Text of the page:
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Approaches to Treatment and Therapy. Biological Treatments Kinds of Psychotherapy Evaluating Psychotherapy.

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Presentation on theme: "Approaches to Treatment and Therapy. Biological Treatments Kinds of Psychotherapy Evaluating Psychotherapy."— Presentation transcript:

1 Approaches to Treatment and Therapy

2 Biological Treatments Kinds of Psychotherapy Evaluating Psychotherapy

3 Biological Treatments The Question of Drugs Surgery and Electroshock

4 The Question of Drugs

5 Cautions About Drug Treatment Placebo Effect High Relapse and Dropout Rates Dosage Problems Long-Term Risks

6 Surgery and Electroshock Psychosurgery: –Any surgical procedure that destroys selected areas of the brain believed to be involved in emotional disorders or violent, impulsive behavior. Electroconvulsive Therapy (ECT): –A procedure used in cases of prolonged and severe major depression, in which a brief brain seizure is induced.

7 Kinds of Psychotherapy Psychodynamic Therapy Behavioral and Cognitive Therapy Humanist and Existential Therapy Family Therapy Psychotherapy in Practice

8 Psychodynamic Therapy Free Association: –In psychoanalysis, a method of uncovering unconscious conflicts by saying freely whatever comes to mind. Transference: –In psychodynamic therapies, a critical step in which the client transfers unconscious emotions or reactions, such as conflicts about his or her parents, onto the therapist.

9 Behavioral and Cognitive Therapy Systematic Desensitization Aversive Conditioning Exposure Treatments Behavioral Records and Contracts Skills Training

10 Cognitive Techniques Examine the evidence for beliefs. Consider other explanations for the behavior of others. Identify assumptions and biases.

11 Humanist and Existential Therapy Client-Centered Therapy : –Developed by Carl Rogers; therapist tries to create climate of Unconditional Positive Regard to allow clients to seek self- actualization and self-fulfillment. –a.k.a., “Nondirective Therapy” Existential Therapy: –Helps clients explore the meaning of existence and face with courage the great issues of life.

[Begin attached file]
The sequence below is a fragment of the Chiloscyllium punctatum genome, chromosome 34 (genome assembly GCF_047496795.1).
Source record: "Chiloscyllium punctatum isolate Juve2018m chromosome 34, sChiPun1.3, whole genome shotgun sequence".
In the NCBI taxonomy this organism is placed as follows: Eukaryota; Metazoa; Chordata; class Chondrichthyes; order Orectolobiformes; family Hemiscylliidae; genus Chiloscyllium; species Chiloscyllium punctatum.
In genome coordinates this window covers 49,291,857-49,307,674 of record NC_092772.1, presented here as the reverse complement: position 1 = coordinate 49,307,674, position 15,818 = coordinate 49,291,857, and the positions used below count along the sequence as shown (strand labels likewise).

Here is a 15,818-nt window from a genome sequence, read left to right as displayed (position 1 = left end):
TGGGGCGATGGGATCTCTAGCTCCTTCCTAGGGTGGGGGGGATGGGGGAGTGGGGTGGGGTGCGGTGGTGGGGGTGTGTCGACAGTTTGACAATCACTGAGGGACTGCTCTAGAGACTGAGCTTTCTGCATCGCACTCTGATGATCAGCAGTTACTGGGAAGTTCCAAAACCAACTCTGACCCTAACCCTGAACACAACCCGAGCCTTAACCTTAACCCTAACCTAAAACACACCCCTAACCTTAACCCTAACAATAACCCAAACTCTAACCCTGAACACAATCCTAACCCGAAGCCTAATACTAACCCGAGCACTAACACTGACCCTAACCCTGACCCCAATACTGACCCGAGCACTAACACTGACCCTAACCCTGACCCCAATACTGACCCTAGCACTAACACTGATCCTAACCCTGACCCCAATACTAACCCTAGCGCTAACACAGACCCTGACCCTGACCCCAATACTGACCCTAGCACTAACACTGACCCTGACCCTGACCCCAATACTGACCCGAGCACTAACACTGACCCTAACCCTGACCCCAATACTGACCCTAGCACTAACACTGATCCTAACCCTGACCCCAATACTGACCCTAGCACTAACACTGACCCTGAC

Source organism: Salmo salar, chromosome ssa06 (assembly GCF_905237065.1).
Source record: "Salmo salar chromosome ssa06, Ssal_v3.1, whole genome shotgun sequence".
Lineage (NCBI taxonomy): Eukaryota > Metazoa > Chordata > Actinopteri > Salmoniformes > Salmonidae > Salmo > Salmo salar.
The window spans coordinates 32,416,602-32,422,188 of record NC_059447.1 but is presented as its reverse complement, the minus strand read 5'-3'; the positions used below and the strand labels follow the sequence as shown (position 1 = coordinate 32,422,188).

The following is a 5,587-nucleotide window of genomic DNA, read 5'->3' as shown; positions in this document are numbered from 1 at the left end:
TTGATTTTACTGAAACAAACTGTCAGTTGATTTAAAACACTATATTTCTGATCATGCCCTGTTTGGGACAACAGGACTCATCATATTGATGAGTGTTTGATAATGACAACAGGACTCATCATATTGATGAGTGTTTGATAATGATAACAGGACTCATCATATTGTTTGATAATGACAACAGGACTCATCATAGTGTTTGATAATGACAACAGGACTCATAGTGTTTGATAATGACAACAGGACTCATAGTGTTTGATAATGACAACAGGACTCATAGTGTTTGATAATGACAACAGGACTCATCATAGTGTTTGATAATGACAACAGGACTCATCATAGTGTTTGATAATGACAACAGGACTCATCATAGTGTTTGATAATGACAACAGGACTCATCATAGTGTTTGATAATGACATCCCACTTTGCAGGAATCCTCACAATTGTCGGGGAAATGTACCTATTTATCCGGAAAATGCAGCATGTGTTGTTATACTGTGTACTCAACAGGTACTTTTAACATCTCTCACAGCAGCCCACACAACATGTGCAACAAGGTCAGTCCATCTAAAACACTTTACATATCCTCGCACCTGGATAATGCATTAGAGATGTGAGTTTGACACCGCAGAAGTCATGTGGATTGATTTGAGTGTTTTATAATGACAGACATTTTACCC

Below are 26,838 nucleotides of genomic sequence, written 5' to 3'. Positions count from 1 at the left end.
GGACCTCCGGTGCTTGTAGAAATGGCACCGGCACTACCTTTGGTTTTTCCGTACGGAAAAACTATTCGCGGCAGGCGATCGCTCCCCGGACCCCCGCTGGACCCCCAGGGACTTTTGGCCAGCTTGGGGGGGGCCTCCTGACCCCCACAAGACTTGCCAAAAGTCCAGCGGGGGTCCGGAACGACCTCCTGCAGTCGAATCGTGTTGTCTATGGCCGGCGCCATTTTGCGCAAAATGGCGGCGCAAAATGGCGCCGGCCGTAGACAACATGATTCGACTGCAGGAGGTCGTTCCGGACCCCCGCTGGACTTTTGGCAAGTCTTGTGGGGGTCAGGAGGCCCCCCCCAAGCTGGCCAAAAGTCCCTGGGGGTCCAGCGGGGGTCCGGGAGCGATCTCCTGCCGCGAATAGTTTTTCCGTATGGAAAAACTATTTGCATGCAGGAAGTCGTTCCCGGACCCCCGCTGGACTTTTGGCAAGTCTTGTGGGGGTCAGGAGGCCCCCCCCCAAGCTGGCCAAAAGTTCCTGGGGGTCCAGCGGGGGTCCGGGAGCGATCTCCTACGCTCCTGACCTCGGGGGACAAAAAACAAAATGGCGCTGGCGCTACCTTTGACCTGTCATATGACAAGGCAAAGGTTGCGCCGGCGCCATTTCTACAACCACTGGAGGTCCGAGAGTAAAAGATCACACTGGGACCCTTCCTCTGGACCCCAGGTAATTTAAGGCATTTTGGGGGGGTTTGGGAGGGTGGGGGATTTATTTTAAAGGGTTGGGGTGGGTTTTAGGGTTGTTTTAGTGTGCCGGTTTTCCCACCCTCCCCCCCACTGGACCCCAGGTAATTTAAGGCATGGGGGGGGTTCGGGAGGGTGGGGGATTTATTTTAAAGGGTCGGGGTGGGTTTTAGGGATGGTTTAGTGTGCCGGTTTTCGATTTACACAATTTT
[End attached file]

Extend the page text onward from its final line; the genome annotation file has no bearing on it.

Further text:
12 One Family’s Genogram

13 Systemic Therapy Salvador Minuchin (structural family therapy) –All individuals belong to a system. –Systems have structure. –Structure is defined by rules and boundaries. –Rules and boundaries define interaction patterns. –A family system consists of three smaller subsystems Spousal Parental Sibling –Treatment focus is on fixing the systems structural problem and not on the individual or identified patient.

14 Primary Goals of Therapies Psychodynamic: –Insight into unconscious motives and feelings. Cognitive-Behavioral: –Modification of behavior and irrational beliefs.

15 Primary Goals of Therapies Humanist: –Insight; self-acceptance and self-fulfillment. Family: –Modification of individual habits and family patterns.

16 Primary Methods of Therapies Psychodynamic: –Probing the unconscious through dream analysis, free association, transference. Cognitive-Behavioral: –Behavioral techniques such as systematic desensitization, flooding; cognitive exercises to identify and change faulty beliefs.

17 Primary Methods of Therapies Humanist: –Providing a safe, non-judgmental setting in which to discuss life issues. Family: –Working with couples, families, and sometimes individuals to identify and change patterns that perpetuate problems.

18 Evaluating Psychotherapy The Scientist-Practitioner Gap When Therapy Helps Which Therapy for Which Problem? When Therapy Harms

19 The Scientist-Practitioner Gap Some psychotherapists believe that evaluating therapy using research methods is futile. Scientists find that therapists who do not keep up with empirical findings are less effective and can do harm to clients. Economic pressures require empirical assessment of therapies.

20 Is More Psychotherapy Better? With additional therapy sessions, the percentage of people improved increased up to 26 sessions. Rate of improvement then levels off. –Based on a summary of 15 studies, 2400 clients (Howard, et al., 1996) Patients’ sense of improvement slower but more steady.

21 Psychotherapy Research: Three Questions What are the common ingredients in successful therapies? What kinds of therapy are best suited for which problems? Under what conditions can therapy be harmful?

22 When Therapy Helps Therapeutic Alliance: –The bond of confidence and mutual understanding established between therapist and client, which allows them to work together to solve the client’s problems.

23 Which Therapy for Which Problem? Depression: –Cognitive therapy’s greatest success has come in treatment of mood disorders. Anxiety Disorders: –Exposure techniques are more effective than others. Anger and Impulsive Violence: –Cognitive therapy is extremely successful.

24 Which Therapy for Which Problem? Health Problems: –Cognitive and behavior therapies are effective for a wide range of health problems. Childhood and Adolescent Behavior Problems: –Behavior therapy is the most effective treatment.

25 Cognitive Inoculation Against Depression Children at risk for depression split into two groups Cognitive intervention with one group lowered depression risk Effects of intervention seem to grow over time

26 Successful Therapy Psychotherapy outcome depends not only on method of therapy. Qualities of client and therapist, and their alliance, also determine success.

27 When Therapy Harms Animosity or biased treatment on the part of the therapist. Coercion to adopt the therapist’s advice, sexual intimacies, or other unethical behavior.

28 When Therapy Harms Therapist-induced disorders resulting from inadvertent suggestions or influence. Although suggestive techniques may result in false memories, one third of licensed psychotherapists use these methods.

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